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Tomorrow We Live (1942) HD online

Tomorrow We Live (1942) HD online
Language: English
Category: Movie / Action / Crime / Drama
Original Title: Tomorrow We Live
Director: Edgar G. Ulmer
Writers: Bart Lytton,Bart Lytton
Released: 1942
Duration: 1h 4min
Video type: Movie
Julie Bronson (Jean Parker), whose father, "Pop" Bronson (Emmett Lynn) operates a desert café, is attracting the unwanted attention of a half-crazed gangster known as The Ghost (Ricardo Cortez) who runs a desert night club several miles away. The Ghost knows that "Pop" Bronson is an escaped convict and blackmails him into using his desert shack as a warehouse for "hot" stolen rubber tires to be sold on the Black Market. In an effort to save her father, Julie sends her sweetheart, Bob Lord (William Marshall) an army lieutenant stationed at a nearby desert camp, away. A rival gang, led by Kohler (Frank Hagney), wrecks the crime czar's "pleasure of palace" and gives him a beating. The Ghost, believing Pop Bronson responsible, goes to his desert café and brutally shoots him before the horrified eyes of Julie.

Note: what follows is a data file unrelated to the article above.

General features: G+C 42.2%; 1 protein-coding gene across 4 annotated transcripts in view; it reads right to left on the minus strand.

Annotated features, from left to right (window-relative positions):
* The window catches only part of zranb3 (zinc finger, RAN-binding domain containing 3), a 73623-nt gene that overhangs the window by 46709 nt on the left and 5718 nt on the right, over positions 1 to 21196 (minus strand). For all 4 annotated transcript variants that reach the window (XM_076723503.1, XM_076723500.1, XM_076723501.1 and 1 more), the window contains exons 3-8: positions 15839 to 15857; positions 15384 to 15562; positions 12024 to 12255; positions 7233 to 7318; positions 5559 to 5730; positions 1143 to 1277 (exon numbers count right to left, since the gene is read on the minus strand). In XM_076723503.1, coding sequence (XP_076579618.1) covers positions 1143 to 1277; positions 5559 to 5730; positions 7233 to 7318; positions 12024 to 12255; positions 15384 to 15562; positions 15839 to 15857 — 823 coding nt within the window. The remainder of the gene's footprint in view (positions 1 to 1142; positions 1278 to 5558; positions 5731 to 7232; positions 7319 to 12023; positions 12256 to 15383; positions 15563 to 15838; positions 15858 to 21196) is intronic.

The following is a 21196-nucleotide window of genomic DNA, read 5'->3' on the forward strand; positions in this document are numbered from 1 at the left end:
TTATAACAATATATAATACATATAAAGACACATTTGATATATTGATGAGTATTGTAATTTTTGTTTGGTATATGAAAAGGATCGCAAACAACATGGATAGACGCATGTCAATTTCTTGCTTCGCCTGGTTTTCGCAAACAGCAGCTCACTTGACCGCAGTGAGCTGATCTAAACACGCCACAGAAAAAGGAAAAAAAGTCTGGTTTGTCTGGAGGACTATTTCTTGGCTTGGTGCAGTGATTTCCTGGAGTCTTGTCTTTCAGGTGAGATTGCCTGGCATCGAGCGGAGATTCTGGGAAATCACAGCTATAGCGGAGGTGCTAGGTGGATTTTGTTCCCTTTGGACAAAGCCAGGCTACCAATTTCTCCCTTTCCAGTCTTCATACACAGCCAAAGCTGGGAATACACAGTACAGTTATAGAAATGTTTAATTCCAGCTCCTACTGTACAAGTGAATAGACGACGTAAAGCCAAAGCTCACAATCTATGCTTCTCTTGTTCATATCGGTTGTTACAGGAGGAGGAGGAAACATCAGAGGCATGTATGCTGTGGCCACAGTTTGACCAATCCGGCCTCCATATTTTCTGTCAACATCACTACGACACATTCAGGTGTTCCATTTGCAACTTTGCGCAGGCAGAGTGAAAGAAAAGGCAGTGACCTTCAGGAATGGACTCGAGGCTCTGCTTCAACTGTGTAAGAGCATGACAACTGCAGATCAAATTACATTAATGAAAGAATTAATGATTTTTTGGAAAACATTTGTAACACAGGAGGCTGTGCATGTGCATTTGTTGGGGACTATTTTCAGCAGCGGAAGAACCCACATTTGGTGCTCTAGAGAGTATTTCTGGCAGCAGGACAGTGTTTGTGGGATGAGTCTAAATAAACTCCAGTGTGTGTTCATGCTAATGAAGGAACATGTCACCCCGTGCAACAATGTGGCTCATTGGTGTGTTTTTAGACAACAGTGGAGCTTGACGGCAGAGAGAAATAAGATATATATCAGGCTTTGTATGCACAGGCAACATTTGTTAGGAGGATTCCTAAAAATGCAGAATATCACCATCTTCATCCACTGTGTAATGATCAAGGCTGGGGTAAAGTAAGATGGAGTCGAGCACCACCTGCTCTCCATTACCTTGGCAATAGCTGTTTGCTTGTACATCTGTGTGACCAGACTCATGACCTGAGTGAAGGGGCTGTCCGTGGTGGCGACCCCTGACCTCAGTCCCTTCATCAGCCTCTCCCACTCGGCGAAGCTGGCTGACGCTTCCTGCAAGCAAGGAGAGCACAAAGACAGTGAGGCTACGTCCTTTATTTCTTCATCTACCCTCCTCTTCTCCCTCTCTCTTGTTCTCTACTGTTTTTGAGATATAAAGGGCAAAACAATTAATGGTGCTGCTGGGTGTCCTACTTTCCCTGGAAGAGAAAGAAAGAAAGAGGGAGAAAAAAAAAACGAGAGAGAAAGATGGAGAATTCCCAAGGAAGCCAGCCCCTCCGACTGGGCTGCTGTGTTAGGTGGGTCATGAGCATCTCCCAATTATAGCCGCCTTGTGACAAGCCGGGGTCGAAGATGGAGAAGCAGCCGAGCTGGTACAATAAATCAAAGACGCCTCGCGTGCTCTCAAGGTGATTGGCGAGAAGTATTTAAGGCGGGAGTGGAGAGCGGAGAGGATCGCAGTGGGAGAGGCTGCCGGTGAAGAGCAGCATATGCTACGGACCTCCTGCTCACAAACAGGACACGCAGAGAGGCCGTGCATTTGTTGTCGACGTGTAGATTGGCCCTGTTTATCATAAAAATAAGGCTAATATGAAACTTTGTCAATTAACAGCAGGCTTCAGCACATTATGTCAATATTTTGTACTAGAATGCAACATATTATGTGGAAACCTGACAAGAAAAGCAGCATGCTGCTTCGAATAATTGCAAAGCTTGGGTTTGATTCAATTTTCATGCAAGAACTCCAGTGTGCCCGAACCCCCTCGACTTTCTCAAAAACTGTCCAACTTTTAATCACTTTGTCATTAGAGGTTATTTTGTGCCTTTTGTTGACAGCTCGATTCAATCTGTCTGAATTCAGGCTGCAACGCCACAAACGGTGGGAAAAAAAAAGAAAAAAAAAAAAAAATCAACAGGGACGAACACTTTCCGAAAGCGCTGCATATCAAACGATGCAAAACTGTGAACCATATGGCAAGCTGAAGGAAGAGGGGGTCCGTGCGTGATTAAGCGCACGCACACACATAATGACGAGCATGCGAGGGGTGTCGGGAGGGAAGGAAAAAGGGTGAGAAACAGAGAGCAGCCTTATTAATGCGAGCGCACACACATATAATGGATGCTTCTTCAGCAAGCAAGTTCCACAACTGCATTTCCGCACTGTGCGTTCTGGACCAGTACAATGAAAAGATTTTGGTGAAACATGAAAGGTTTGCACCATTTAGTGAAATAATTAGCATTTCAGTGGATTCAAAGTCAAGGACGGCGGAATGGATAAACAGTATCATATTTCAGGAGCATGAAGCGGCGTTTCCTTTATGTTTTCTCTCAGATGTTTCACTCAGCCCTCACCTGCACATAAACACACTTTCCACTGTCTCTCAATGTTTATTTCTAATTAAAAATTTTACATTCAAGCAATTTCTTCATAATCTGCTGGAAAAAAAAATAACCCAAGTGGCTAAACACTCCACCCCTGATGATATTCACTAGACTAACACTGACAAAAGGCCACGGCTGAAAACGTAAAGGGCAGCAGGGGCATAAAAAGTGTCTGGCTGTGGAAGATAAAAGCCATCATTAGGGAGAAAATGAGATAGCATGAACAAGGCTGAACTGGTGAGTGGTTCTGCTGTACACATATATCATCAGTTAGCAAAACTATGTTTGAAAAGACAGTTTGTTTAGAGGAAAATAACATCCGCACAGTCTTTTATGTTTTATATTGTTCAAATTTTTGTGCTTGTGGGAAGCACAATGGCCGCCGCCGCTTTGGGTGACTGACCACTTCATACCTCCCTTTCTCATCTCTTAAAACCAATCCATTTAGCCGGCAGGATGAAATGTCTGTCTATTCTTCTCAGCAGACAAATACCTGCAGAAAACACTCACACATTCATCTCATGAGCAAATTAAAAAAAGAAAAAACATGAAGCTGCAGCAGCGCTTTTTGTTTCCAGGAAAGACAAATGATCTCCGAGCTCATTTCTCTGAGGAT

Complete credited cast:
Ricardo Cortez Ricardo Cortez - The Ghost, Alexander Caesar Martin
Jean Parker Jean Parker - Julie Bronson
Emmett Lynn Emmett Lynn - William "Pop" Bronson
William Marshall William Marshall - Lt. Bob Lord
Rose Anne Stevens Rose Anne Stevens - Melba (as Roseanne Stevens)
Ray Miller Ray Miller - Chick
Frank Hagney Frank Hagney - Kohler (as Frank S. Hagney)
Rex Lease Rex Lease - Shorty
Jack Ingram Jack Ingram - Steve
Barbara Slater Barbara Slater - The Blonde
Jane Hale Jane Hale - The Dancer


Reviews: [7]

  • avatar

    JoJolar